Lark, or Nauda, L. a genus of birds comprising twenty-eight species, of which the most remarkable are:

1. The arvensis, or Common Sky-laRk; a long-lived, and hardy bird, mounting high, raising its, notes as it soars, and lowering them as it descends. It is remarkable, that this, and the following species, are the only known creatures that sing during their flight.—The female sky-lark constructs her nest in fields productive of high grass, or in marshes, on the ground, benea.th some clod ; forming it of hay, dry fibres, etc.: she deposits four or five eggs, and produces young ones three, and often four times in a year.—In the neighbourhood of Dunstable, these birds are taken in great numbers, from the 14th of September to the 25 th of February; during which time about 4000 dozens are caught, to supply the markets of the metropolis.

2. The arborea, or Wood-LaRK, is distinguished by an annular white fillet about the head. It is of inferior size, and its notes are weaker and less musical. This little warbler, when in the cage, often strives to excel the nightingale; and, if not speedily removed from the place where he is suspended, will certainly fall a victim to emulation.

Wood-larks perch on trees, and their whistle resembles that of a black-bird ; the female builds her nest on the ground, and furnishes it externally with moss, but internally with dried bent-grass, etc. She lays five eggs, of a dusky colour, interspersed with deepbrown spots. The common food of young larks reared in an aviary, is a hen's egg boiled hard, and chopped or grated very fine, together with the crumb of bread, and hemp-seed; but, if diseased, a few wood-lice may be given them : a little liquorice, and a blade of saffron, may also be infused in their water, which will Contribute to their speedy recovery.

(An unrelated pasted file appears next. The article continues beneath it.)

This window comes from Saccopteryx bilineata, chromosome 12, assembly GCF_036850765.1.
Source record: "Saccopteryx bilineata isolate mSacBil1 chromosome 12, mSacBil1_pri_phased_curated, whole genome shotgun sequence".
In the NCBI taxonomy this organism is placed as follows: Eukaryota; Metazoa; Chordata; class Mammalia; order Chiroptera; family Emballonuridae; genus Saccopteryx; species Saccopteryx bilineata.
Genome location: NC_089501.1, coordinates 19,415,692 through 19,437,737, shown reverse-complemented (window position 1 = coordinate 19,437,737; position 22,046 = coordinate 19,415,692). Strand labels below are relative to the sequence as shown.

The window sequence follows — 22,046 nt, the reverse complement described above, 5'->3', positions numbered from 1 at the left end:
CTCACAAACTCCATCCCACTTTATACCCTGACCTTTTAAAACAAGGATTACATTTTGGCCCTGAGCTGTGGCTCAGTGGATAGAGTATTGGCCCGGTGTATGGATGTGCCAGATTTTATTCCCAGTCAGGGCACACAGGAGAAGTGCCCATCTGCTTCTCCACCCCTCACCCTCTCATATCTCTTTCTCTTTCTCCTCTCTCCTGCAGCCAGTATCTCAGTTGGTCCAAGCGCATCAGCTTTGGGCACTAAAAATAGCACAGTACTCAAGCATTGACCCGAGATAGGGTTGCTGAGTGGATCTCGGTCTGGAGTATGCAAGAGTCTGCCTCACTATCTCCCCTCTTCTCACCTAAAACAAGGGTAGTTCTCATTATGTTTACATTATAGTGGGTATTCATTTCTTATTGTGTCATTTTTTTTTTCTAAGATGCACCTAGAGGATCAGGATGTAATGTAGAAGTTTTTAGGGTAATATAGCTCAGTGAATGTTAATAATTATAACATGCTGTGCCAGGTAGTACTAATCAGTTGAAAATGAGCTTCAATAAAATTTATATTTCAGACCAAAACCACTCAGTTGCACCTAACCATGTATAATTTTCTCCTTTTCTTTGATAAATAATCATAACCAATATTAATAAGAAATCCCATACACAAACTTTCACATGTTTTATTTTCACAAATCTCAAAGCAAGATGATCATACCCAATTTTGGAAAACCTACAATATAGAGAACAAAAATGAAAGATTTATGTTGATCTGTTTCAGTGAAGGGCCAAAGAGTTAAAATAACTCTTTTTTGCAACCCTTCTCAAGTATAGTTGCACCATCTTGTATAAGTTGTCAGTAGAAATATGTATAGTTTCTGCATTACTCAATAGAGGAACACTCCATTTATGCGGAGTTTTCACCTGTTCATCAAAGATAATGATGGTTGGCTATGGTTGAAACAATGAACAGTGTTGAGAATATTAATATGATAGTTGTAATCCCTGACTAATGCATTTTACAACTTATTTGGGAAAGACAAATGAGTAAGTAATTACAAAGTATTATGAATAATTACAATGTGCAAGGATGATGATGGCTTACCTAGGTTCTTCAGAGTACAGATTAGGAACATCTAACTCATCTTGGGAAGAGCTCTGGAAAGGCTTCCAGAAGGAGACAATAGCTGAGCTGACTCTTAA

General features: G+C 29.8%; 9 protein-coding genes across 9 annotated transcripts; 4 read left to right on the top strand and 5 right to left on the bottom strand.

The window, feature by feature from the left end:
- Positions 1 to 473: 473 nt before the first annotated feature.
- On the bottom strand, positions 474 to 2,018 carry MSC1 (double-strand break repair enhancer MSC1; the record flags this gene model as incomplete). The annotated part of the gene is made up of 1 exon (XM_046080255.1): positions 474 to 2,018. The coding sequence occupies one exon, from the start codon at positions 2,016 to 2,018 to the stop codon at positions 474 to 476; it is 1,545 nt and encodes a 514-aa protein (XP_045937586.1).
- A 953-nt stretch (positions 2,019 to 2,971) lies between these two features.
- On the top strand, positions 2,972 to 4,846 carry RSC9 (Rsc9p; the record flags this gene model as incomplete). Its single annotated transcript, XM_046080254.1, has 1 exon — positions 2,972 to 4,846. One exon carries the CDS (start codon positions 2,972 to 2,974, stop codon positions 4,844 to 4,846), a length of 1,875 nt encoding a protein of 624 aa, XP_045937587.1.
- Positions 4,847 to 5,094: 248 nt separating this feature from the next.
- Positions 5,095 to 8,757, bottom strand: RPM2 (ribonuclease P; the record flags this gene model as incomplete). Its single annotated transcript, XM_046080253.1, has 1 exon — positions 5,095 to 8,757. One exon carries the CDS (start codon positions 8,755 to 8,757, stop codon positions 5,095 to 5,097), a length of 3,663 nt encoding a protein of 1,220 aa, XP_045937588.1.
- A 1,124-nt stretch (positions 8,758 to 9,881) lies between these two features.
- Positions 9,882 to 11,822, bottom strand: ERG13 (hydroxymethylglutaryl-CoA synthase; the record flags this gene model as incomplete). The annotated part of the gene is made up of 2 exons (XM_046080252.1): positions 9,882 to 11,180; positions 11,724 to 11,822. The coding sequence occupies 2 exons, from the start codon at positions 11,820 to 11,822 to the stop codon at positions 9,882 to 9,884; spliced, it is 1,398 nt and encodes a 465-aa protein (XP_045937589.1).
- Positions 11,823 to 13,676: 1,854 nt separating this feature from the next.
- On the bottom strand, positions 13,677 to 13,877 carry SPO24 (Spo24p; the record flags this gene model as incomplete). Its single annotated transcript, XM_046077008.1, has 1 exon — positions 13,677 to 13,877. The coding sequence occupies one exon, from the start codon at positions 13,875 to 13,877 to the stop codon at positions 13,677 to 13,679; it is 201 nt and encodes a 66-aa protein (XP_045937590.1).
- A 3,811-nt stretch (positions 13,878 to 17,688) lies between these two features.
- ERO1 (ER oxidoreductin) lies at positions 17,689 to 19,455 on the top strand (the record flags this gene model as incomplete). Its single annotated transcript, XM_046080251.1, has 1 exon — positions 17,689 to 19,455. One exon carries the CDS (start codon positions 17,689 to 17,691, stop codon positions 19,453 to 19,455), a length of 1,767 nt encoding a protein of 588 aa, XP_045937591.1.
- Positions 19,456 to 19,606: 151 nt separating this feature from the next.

Method of catching Larks:—The usual practice of taking these birds is, by trammels, or a kind of nets, generally 36" yard in length, and about 6 yards in breadth, having six ribs of pack thread, which are fastened on two poles, about sixteen feet long. After selecting the darkest night for this sport, the net is to be drawn over the ground by two men, who frequently drop it, lest they should pass over the birds; as soon as the latter are perceived to fly up against the trammel, it is instantly clapped down, and thus the larks are secured.—This net is also well calculated for catching various other kinds of birds, such as partridges, quails, woodcocks, etc.